One of Gustav Mahler’s most powerful New York experiences was a funeral procession he watched from a hotel window. A fireman had drowned in a burning building. It is often surmised that the stark military drum commencing the finale of Mahler’s unfinished Tenth Symphony was a result.
Tickets are now on sale for “Mahler in New York” – an April 4 program combining music, film, and a foretaste of my new novel The Marriage: The Mahlers in New York. I’ll be reading my rendering of the fireman’s funeral – as it played out inside Gustav Mahler’s head.
The room – at the Dimenna Center on W. 37th Street — is small and may sell out quickly.
This singular event is the brainchild of Michel Galante, whose Argento New Music Project has long been a fixture on New York’s new-music scene. Alongside my reading, Michel will lead the premiere of his new chamber-ensemble orchestration of the second half of Mahler’s Tenth. And Hilan Warshaw will share an excerpt from his film-in-progress on Mahler in New York.
Michel writes that the manuscripts for the fourth and fifth movements of Mahler’s Tenth (both left unfinished) contain texts that “function posthumously as a diary into Mahler’s thoughts and feelings, expressing rank desperation and devastation at the series of crises and renewals he experienced during the last chapters of his life. What makes this music special is that he musically captures complex emotions previously unexplored in his other music and in the music that came before him.”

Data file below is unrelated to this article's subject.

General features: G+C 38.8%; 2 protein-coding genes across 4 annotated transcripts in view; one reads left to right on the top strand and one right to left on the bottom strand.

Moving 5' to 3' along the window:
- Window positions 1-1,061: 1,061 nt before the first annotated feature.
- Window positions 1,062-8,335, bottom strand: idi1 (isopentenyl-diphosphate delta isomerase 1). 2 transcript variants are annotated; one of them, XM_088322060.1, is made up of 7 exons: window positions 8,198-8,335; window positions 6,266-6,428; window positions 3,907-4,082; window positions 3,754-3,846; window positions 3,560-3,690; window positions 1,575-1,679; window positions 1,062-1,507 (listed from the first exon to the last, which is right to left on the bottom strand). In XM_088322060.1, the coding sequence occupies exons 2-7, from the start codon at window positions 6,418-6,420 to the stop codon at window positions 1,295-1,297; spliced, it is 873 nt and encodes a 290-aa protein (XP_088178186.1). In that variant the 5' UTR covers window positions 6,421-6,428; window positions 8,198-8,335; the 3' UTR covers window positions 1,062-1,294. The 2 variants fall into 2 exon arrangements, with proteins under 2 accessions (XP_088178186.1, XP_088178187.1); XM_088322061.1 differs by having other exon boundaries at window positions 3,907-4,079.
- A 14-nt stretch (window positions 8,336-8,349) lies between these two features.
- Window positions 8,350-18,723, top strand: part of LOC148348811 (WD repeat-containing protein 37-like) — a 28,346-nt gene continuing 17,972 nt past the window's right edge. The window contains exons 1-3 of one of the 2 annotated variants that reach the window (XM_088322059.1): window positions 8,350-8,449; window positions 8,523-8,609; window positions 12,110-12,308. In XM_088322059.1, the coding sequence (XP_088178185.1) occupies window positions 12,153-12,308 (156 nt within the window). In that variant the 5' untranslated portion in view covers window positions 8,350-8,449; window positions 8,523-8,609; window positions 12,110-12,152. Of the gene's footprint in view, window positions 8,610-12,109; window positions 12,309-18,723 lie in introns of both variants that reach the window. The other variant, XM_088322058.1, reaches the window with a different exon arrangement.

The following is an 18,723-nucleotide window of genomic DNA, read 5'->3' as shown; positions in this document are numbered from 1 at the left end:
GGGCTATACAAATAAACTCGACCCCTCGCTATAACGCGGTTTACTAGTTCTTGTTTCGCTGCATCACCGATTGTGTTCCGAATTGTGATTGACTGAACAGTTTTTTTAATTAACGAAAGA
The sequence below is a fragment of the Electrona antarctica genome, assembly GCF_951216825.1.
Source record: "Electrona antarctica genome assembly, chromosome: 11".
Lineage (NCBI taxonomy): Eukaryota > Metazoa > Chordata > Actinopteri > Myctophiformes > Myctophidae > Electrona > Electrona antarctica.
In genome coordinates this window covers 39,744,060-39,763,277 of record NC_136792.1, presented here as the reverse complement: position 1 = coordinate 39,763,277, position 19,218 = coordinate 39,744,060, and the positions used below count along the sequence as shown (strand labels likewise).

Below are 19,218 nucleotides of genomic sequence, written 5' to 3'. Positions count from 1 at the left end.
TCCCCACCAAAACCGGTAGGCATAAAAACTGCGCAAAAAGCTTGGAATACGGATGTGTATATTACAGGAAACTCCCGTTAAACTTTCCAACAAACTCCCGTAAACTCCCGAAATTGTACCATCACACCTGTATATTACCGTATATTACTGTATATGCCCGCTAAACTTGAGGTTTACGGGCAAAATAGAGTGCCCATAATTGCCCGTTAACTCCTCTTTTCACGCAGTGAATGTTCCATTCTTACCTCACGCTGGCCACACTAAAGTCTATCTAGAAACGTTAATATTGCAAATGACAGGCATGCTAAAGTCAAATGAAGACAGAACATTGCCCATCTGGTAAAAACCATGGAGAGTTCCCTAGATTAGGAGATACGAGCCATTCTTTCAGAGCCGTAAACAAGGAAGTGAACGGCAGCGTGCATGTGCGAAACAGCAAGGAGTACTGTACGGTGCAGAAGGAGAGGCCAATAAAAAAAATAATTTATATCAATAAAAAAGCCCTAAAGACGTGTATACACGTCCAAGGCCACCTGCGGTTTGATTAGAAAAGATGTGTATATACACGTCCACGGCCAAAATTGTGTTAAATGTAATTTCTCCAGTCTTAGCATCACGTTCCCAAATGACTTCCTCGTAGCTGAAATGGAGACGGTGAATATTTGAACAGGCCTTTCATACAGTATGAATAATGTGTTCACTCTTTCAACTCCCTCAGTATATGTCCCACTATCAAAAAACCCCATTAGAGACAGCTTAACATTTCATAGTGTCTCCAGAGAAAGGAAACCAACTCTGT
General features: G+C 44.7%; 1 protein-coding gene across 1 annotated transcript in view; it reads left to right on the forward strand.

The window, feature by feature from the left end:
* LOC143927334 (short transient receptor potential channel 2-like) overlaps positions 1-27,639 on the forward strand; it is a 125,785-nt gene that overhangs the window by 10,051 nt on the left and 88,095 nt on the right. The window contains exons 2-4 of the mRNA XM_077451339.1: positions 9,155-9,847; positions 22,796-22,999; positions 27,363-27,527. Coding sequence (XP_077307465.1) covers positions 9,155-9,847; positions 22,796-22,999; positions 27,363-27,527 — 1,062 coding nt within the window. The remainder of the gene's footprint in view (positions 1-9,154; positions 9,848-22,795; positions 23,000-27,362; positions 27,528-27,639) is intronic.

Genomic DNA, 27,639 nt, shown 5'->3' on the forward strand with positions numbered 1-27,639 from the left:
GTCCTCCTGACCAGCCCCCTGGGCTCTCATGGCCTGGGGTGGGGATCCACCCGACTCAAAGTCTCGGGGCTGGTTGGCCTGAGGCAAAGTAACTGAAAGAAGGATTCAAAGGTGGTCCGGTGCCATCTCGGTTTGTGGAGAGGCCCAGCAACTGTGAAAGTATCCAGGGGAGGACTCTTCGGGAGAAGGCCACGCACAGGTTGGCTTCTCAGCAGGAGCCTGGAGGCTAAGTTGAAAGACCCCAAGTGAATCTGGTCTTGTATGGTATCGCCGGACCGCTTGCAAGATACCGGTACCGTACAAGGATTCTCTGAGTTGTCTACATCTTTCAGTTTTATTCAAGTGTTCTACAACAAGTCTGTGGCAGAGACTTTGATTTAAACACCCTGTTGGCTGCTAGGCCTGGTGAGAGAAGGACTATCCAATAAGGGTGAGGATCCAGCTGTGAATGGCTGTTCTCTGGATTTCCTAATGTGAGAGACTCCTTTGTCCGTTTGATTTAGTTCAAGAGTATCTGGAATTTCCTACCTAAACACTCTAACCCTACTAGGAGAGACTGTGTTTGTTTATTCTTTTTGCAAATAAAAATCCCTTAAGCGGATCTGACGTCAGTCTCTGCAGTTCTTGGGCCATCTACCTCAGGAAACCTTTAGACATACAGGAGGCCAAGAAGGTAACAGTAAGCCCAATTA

Here’s a taste of my reading, lifted from my new book:
He was working in bed, in pajamas, his correspondence propped on a board, when he heard from afar Chopin’s funeral march per- formed by parading winds. The impersonality of this familiar cere- monial rendition, with its thudding bass drum, its droning trumpets and lockstep clarinets, redoubled the music’s sad finality. He stepped to the window. Looking down to the right, he could see a massive cortege a dozen blocks away flanked by bare-headed throngs. His features lost their rigor and tears coursed down his creased and pallid cheeks.
The precise nature of this processional was at that moment of scant interest to him. Of course, he shuddered with memories of Putzi. But public rituals of mourning had all his life stirred him strangely. They were in fact written into the dirges of his symphonies. They resonated with the synagogue sobs and wails and with the folksong sadnesses that laced with the quotidian his layered musical language. He had even composed, to Alma’s dismay, a singular series of Kindertotenlieder, which she believed presaged Putzi’s fate. The sources of this morbid susceptibility were known and unknown to him. It was a topic that he had never meticulously pursued, broaching realms of unease that he resisted analyzing. Rather – in his mind, in his music – he preferred to submit to streams of thought and feeling half-conscious, half-subliminal.
He could now identify the horse-drawn casket. Red-uniformed firemen comprised the massive core of the processional, fronted by mounted policemen. The band uniforms were also police blue. It was the deputy fire chief who had drowned in the flooded basement of a burning furniture store. Alma had read about it in the Staats-Zeitung.
Dr. Joseph A. DiLuzio says
Joe Horowitz’ latest post is, as always, quite thought-provoking. With Mahler, “interesting,” regardless of the
particular “take,” is inevitable. Alas, I, while, Intellectually, admiring Gustav M as the extraordinary composer
he indeed is, never make a “bee-line,” for the music as I do with Bruckner, Prokofiev and Shostakovich.
Perhaps this piece of Joe’s will incite the necessary dialogue for me to rethink my Mahler.
Dr. Joseph A. DiLuzio, Ph.D.